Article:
The focus of the campaign against HS2 in Ealing has been largely on the impact that its construction and operation will have on our daily lives. However there is another serious concern and that is the effect that HS2 will have on our natural environment.
Ealing is one of the greenest of London’s boroughs, with natural spaces such as Horsenden Hill. It is home to the Selborne Society, the oldest conservation society in the UK, responsible for Perivale Wood which is next to the proposed route. In its response to the HS2 consultation the Society raises concerns about the impact on the tranquillity of the reserve which rare birds such as the hobby are known to visit. Every Easter the reserve is opened to allow visitors to view the extraordinary bluebell display.
In its “position statement” on HS2, the London Wildlife Trust states that it is “concerned about the adverse and irrecoverable impact on wildlife”, pointing out that it could affect 20 wildlife sites, including Perivale Wood, between Euston and the Colne Valley before entering Buckinghamshire. The statement also makes clear the Trust’s concerns for “isolated patches of habitat” which it believes will be under even greater pressure if HS2 goes ahead.
Within the London Borough of Ealing the Trust believes that HS2 will impact negatively on these patches, which include narrow areas alongside tracks. It refers specifically to the railway land from Northolt to Acton. These are home to a wide range of insects, mammals and reptiles that need to be able to travel along this “green corridor” in order to survive. The small “in between” areas in the landscape alongside our railways may seem scruffy and untidy to some but they are absolutely vital to the wildlife we take for granted. The Selborne Society expresses concern about pasture adjacent to Perivale Wood which it believes cannot be repaired following construction. “Ancient grassland cannot be replaced and damage cannot be mitigated to any extent. It is therefore essential that there is no land take for the railway.” HS2 will erode or destroy these areas altogether. Already under pressure, the things that live there now will have nowhere else to go.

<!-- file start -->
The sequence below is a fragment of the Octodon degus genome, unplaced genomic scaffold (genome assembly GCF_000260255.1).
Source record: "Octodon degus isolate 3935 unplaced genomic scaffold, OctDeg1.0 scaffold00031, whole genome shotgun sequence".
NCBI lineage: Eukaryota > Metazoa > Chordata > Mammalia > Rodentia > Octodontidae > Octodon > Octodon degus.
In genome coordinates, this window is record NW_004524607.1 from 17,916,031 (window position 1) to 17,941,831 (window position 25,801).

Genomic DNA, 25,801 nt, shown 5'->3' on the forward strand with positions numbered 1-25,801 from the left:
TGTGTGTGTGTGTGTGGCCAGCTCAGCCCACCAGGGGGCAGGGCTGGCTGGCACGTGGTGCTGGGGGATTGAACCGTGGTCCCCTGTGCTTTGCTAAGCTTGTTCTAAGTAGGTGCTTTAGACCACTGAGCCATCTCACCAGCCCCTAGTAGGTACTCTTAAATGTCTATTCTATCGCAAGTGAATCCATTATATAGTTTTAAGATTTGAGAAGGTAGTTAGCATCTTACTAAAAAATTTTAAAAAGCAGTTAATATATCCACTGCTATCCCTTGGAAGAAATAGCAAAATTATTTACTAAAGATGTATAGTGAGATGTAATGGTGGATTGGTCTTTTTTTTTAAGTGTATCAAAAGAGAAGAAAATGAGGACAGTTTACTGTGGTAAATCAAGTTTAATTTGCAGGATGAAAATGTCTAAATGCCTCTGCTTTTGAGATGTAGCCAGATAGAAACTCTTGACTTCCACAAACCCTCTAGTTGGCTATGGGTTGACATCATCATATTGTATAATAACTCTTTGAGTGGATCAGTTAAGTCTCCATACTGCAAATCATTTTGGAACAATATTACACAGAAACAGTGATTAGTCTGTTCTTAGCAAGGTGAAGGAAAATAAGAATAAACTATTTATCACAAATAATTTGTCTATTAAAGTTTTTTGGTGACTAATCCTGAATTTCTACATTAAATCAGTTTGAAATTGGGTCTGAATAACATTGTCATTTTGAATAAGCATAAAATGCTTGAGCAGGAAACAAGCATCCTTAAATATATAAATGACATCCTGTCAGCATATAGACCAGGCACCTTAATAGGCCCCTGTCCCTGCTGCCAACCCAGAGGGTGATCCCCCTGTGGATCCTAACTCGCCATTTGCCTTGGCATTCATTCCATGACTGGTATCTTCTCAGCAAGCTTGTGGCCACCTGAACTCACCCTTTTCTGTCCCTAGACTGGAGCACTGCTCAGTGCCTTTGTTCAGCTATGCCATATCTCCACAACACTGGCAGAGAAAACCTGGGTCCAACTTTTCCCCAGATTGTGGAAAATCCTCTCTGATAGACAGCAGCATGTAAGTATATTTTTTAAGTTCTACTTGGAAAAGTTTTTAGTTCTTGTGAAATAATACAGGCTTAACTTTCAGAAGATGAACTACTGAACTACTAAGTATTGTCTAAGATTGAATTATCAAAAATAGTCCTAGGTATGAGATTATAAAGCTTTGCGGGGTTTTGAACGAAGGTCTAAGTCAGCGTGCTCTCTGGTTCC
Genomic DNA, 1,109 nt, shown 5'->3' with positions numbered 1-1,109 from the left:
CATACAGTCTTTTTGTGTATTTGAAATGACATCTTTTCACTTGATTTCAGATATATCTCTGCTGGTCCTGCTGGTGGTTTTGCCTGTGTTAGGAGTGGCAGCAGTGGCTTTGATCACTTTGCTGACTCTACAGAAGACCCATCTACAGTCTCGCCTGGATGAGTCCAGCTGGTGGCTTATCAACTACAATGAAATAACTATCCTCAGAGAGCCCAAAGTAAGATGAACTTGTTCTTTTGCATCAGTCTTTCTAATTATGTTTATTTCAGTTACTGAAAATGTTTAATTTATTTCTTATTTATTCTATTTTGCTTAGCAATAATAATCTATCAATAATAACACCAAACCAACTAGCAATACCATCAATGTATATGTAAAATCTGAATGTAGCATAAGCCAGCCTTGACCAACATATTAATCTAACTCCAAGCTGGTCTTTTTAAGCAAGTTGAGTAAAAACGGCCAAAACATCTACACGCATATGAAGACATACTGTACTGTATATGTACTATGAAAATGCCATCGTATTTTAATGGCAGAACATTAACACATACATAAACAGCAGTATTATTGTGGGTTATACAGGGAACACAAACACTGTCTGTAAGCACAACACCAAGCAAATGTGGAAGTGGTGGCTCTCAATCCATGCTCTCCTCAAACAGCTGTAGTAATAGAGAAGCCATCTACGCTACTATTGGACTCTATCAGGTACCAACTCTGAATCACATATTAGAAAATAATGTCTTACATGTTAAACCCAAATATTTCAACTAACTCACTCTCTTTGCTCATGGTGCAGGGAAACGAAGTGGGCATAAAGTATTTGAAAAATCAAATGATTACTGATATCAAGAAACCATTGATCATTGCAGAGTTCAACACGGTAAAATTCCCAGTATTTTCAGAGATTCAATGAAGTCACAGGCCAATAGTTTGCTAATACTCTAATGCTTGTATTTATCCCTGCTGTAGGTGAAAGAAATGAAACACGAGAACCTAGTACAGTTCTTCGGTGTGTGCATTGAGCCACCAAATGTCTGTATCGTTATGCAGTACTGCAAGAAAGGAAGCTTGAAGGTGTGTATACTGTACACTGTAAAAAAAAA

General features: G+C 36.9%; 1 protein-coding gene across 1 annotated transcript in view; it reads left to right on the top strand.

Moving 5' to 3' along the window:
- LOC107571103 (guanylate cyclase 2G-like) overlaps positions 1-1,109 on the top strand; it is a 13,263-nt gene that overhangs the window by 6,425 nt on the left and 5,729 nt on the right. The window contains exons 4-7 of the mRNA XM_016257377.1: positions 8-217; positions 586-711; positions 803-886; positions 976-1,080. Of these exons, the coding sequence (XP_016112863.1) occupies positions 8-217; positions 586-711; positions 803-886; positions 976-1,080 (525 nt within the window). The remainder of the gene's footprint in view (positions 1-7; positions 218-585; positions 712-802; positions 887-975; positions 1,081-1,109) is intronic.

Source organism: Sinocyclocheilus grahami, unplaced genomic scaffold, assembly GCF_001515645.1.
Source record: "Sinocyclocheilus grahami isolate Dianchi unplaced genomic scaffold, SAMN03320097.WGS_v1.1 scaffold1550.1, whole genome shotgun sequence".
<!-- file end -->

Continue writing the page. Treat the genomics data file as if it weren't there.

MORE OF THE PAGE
Hanger Lane Roundabout and Acton Cemetery are also mentioned. Almost hidden from view at the Hanger Lane Gyratory System, one of the busiest traffic hotspots in the UK, are areas of grassland and scrub as well as some formal planting. The value of cemeteries as wildlife habitats has been recognised for some time. Acton Cemetery is the site of burials from the 19th century to the present day and will be above the tunnel from the Old Oak Common Interchange in the neighbouring borough.
Other, “accidental”, nature reserves are the gardens that back on to the route. They are at risk from noise and construction work (HS2 Ltd wants to “borrow” some) but others will disappear altogether. Homes at risk of demolition in Acton back on to Old Oak Common Lane where shrubs, trees and ferns hang over a retaining wall. This pocket of greenery provides an increasingly rare foothold in an urban landscape – we need to encourage these rather than destroy them.
Those behind HS2 argue that in order to prevent the global warming that threatens our environment we must go ahead with large infrastructure projects such as high speed rail. Those against it will support the opinion of the London Wildlife Trust, which states that “The principles of sustainable development must not be achieved at the expense of biodiversity and the natural environment.”